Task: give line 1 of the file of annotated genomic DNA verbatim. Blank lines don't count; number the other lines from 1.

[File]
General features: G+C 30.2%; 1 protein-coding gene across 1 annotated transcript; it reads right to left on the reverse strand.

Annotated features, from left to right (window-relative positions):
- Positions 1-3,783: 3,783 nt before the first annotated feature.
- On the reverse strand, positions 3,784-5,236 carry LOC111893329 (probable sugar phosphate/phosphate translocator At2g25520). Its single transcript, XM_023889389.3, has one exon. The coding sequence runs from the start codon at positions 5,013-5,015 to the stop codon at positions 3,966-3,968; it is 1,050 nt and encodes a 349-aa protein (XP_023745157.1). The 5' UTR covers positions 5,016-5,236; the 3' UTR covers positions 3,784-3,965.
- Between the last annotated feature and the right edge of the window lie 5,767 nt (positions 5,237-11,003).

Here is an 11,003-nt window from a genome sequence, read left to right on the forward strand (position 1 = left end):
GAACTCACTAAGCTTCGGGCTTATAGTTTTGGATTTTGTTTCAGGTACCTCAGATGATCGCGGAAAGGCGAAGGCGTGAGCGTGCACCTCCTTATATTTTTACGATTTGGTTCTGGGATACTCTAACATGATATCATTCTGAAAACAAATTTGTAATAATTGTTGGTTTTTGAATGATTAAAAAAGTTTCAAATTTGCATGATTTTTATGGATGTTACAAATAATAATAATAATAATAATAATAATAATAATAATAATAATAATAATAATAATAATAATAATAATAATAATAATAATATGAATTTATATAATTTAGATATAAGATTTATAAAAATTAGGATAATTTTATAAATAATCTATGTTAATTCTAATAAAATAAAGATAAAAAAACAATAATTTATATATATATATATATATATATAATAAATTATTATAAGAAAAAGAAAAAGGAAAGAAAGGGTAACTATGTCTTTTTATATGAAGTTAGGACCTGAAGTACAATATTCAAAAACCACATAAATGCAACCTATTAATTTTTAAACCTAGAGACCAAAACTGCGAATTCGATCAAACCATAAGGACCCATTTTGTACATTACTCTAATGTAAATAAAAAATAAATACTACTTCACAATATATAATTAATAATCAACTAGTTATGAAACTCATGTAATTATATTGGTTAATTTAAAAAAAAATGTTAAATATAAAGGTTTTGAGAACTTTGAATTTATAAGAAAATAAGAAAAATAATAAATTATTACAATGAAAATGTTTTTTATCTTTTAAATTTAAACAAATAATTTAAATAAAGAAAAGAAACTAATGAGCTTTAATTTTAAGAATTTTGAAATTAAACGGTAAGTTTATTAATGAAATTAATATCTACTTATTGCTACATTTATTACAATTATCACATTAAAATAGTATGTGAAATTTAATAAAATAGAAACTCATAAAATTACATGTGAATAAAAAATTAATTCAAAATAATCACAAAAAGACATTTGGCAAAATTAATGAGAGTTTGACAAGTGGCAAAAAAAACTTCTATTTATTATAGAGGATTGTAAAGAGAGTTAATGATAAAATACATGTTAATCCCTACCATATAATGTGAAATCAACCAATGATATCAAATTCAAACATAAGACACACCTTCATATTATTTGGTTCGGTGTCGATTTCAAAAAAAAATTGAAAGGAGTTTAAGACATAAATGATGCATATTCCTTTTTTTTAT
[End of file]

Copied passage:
General features: G+C 30.2%; 1 protein-coding gene across 1 annotated transcript; it reads right to left on the reverse strand.